Industry 4.0: Get Ready for the Next Industrial Revolution
You may have heard people talk about Industry 4.0 and the Internet of Things. Do you know what they mean? You will after reading this issue of IESE 21/06/2017 Barcelona
You may have heard people talk about Industry 4.0 and the Internet of Things. Do you know what they mean? You will after reading this issue of IESE
You may have heard people talk about Industry 4.0 and the Internet of Things. Do you know what they mean? You will after reading this issue of IESE Insight, which explains the opportunities, as well as potential threats, for your logistics, operations, manufacturing and supply chains, in a world where technology is fast changing the rules of the game.
IESE’s Marc Sachon unpacks the new industrial paradigm known as Industry 4.0 and how it will connect people, machines, tools and even working capital, while the entry of new manufacturing and process technologies will increase flexibility and value creation on the shop floor.
These changes will accelerate the emergence of new data-driven business models, as IESE’s Javier Zamora explains in his article. The rise of programmable business models will shift the focus from selling tangible goods to selling services, where data and data analytics become the enablers of value creation.
Recent high-profile cyberattacks attest to the importance of cybersecurity, the third piece of the Industry 4.0 dossier. Dr. Elmar Padilla, head of Cyber Analysis & Defense at Germany’s renowned Fraunhofer Institute for Communication, Information Processing and Ergonomics (FKIE), offers practical tips to protect your industrial processes from unwanted manipulation.
Advances in robotics, automation and additive manufacturing are now capable of giving factories the flexibility they need to respond to changes in demand. This point is highlighted in the IESE case study on Etnia Barcelona. Three executives debate whether now is the time for the exclusive eyewear manufacturer to abandon current production plans and bet on the future of additive manufacturing.
Staying on Top of Your Game
Elsewhere in the magazine, IESE’s Bill Baker interviews Andrew Lack, Chairman of NBC News and MSNBC, on media industry challenges in an age of fake news. In this post-truth world, Lack suggests how audiences can find their way through the thicket of what they are reading, and he reiterates the timeless skills required to run a 24/7 news organization today.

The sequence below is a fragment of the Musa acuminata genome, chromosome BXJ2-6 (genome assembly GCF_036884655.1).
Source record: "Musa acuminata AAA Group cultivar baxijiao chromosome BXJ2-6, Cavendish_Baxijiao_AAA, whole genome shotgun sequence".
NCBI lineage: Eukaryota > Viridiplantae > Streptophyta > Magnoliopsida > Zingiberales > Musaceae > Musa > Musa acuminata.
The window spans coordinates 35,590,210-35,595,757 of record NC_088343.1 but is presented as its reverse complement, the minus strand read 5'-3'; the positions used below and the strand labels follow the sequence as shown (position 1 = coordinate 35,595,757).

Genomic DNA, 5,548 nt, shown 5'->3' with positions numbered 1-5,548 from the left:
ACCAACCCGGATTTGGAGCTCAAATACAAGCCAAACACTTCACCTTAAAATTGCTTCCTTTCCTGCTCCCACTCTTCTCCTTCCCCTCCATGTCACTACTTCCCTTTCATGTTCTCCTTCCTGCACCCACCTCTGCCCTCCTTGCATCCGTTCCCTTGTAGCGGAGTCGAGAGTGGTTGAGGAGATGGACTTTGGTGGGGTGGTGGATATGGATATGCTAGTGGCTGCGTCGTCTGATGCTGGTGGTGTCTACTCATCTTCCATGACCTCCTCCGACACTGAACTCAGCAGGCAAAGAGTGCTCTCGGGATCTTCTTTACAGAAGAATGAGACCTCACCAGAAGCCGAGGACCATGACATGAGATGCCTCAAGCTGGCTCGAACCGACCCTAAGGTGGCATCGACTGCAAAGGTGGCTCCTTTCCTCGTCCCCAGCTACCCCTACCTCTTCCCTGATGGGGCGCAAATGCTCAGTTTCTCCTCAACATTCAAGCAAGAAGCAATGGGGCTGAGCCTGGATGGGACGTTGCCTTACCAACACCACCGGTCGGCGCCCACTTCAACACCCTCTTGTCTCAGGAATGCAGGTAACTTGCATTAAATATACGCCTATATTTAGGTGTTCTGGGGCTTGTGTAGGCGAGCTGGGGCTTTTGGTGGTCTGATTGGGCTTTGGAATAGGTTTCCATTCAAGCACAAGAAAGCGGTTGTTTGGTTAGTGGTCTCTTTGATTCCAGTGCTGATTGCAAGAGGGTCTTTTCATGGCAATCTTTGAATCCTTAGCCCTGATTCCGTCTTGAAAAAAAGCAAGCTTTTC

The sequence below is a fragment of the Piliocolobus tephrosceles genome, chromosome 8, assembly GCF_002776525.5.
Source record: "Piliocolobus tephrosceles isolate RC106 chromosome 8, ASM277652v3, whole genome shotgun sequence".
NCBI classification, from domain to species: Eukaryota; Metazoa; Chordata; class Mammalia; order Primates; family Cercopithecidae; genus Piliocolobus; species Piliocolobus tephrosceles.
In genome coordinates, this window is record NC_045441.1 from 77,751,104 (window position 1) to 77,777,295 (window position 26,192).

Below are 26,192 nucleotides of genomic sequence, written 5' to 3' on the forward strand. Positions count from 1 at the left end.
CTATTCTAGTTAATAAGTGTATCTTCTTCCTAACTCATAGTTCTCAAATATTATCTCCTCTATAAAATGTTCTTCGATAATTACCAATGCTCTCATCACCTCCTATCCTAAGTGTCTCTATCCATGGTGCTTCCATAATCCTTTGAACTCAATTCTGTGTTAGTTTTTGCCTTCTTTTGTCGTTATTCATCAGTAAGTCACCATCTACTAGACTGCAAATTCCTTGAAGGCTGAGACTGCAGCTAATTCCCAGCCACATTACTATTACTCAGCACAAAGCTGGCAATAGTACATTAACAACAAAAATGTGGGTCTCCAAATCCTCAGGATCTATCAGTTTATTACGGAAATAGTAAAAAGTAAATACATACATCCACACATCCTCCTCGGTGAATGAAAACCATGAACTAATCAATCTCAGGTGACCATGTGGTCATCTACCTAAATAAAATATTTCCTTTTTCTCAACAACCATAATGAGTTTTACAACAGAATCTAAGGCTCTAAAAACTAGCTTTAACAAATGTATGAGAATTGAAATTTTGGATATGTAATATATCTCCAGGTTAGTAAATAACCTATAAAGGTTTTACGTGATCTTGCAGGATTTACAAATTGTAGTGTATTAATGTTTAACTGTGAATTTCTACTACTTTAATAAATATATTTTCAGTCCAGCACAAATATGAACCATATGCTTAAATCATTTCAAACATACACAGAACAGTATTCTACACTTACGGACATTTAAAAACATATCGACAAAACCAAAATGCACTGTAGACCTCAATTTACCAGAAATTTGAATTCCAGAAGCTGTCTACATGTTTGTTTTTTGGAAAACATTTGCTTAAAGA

To help firms stay on top of their game, the article by Carlos Rey, IESE’s Nuria Chinchilla and Nuno Pitta advocates managing not by objectives but by missions, which involves being inspirational and putting your work to the service of a greater good. Objectives are SMART, they say, but missions are WISE (Wide, Inspirational, Service-oriented and Evaluable).
When there are multiple paths to create and capture value, entrepreneurs need to weigh key factors to optimize make-or-break choices. In another article, Joshua Gans (Rotman) and Scott Stern (MIT Sloan) recommend “test two, choose one” for making business decisions under conditions of uncertainty.
The phrase “blue-sky thinking” has never been more apt than for the design and construction of the world’s tallest tower, the Burj Khalifa in Dubai. IESE Insight discusses innovation with the engineer responsible for this mega project, as global cities vie, like companies, to position themselves as brands and gain a competitive edge on the world stage.
Members of the Alumni Association and subscribers to IESE Insight – a quarterly research-based magazine, published in separate English and Spanish editions – can read all these articles using their membership credentials.
Read the latest IESE Insight magazine here.